Case Study # 1

This post presents a grossing case study of a so-called “routine” specimen, often referred to as a small specimen which might be an amputated leg, a placenta, a ganglion cyst, or a tendon. As opposed to very significant biopsies and large, more difficult, specimens, such as breasts, lungs, or colon, the “routine” specimens are considered insignificant and lacking in diagnostic value. In the presented case, the specimen is the product of open heart surgery, in which both the aortic valve and a part of the ascending aorta were removed and replaced with prostheses. It is definitely a “routine” in grossing room parlance.

This case was chosen due to high degree of my familiarity with the clinical part. These data are not in the possession of a grossing person, but the pathologists usually have no desire to see these even if they are in the computer medical history.

Clinical history.

A man in his early 70s, with a history of atrial fibrillation and mild evidence of chronic heart failure was diagnosed with severe aortic valve stenosis, tricuspid insufficiency with mild regurgitation, and an ascending aorta aneurysm. Surgery was performed. Below is the pathology report. The names of the patient, attending, and the institution were omitted.

aortic valve calcifications

aorta wall

Although there were some remarks about the pathology diagnosis, the goal of this post is to analyze how the grossing could be useful to the pathologist to in generating a diagnosis.

I have reviewed the final pathology report line-by-line.

The  first line of the pathology report states: Aortic valve disorder. This vague definition is  acceptable as ICD-9-CM code 421.4, but as a pathology diagnosis is open to guesses what kind of disorder.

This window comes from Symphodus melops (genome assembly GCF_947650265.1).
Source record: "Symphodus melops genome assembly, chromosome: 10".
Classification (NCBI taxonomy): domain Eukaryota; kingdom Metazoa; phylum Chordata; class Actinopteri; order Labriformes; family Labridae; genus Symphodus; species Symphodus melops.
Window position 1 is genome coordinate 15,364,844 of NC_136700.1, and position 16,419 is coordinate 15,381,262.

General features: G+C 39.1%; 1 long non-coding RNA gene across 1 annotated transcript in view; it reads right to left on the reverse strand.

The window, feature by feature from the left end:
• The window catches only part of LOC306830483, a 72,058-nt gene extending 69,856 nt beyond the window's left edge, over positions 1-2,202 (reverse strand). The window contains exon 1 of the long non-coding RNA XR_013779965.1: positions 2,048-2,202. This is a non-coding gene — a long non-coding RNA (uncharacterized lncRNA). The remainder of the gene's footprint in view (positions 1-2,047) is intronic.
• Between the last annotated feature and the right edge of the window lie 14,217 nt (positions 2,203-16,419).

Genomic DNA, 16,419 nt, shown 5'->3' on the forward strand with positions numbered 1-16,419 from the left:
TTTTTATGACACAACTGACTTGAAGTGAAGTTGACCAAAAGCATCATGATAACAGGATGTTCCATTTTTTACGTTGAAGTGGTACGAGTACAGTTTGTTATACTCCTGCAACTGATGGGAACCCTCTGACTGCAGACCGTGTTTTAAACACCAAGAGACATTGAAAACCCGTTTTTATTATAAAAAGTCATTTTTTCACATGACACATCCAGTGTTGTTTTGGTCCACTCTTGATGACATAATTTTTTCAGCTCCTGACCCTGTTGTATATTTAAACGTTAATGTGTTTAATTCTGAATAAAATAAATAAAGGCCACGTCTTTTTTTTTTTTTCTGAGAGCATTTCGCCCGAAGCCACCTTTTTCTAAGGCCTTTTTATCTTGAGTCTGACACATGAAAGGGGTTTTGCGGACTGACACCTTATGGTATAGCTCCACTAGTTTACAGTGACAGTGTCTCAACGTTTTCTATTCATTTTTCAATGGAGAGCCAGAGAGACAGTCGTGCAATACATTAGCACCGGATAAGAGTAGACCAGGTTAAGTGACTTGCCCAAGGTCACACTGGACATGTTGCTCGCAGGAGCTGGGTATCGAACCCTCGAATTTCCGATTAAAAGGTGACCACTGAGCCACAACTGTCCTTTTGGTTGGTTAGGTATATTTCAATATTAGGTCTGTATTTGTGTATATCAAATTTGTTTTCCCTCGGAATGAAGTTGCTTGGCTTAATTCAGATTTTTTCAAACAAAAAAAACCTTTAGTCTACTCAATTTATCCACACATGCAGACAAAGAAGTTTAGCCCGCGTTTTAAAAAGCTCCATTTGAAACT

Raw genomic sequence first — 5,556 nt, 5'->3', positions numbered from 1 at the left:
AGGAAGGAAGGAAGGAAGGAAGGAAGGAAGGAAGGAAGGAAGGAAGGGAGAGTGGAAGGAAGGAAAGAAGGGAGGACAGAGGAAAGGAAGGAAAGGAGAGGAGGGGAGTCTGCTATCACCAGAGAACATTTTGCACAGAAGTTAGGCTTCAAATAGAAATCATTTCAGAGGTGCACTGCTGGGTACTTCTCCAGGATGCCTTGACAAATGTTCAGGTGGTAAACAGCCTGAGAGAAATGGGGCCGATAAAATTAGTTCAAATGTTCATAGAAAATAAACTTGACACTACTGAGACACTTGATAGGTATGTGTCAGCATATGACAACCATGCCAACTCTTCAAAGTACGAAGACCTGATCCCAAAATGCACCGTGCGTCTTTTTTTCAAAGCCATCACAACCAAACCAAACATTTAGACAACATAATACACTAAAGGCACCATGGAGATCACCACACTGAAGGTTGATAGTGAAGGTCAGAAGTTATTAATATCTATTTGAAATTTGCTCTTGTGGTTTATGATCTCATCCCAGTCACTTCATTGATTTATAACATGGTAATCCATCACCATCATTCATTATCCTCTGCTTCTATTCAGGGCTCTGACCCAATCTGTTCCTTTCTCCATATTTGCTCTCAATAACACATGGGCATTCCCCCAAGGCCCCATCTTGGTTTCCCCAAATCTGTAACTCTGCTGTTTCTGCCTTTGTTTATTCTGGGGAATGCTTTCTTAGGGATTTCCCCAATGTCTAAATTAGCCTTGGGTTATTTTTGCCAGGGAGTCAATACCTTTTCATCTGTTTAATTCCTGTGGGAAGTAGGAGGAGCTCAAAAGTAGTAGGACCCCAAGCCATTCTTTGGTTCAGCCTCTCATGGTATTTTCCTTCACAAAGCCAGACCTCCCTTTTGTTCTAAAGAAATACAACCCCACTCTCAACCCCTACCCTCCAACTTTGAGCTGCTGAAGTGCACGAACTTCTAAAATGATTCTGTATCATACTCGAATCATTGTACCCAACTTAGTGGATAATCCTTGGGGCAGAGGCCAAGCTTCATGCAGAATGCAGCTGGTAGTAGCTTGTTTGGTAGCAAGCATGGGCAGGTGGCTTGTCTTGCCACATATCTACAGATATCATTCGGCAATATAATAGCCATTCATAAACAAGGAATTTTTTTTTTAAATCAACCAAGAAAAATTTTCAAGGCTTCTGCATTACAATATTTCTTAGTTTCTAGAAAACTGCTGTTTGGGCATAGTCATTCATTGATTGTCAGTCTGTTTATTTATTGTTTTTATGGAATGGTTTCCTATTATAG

The sentence:  “portion of vessel wall and valvular tissue with extensive nodular fibrosis and calcifications” is misleading, insufficient, and simply incorrect.  Although the aorta is technically a vessel, but it is a specific one. Therefore, the diagnosis should confirm that the portion was definitely an aorta with characterization of the wall, especially keeping in mind the absence of any signs of atherosclerosis in a over 70- year old man. The pathology diagnosis should reflect any attempt to find out the reason of the ascending aorta aneurysm (Marfan syndrome or unspecified).

The pathology diagnosis did not characterize the morphology of aortic valve leaflets and the 0. 1 cm defect that was mentioned in the gross description (the latter was omitted completely justified).

All those pathology report insufficiencies are determined by the insufficiencies in grossing, the subject of this case study.

The specimen was received in one container designated as “portion ascending.” Actually, there were two separate specimens: aortic valve and ascending aorta. This detail is significant because the specimen is assigned one surgical number, but has parts A and B. The pathology department should insist that the surgery department sends separate specimens in different containers.  Besides some medical significance (a different designation, specific attention), such wrong practices have billing implications in the computer generated CPT coding system which follows the surgical number and parts. For example, in this case CPT codes for aortic valve would be 88305 and 88311 (decalcification) and ascending aorta aneurysm, 88304.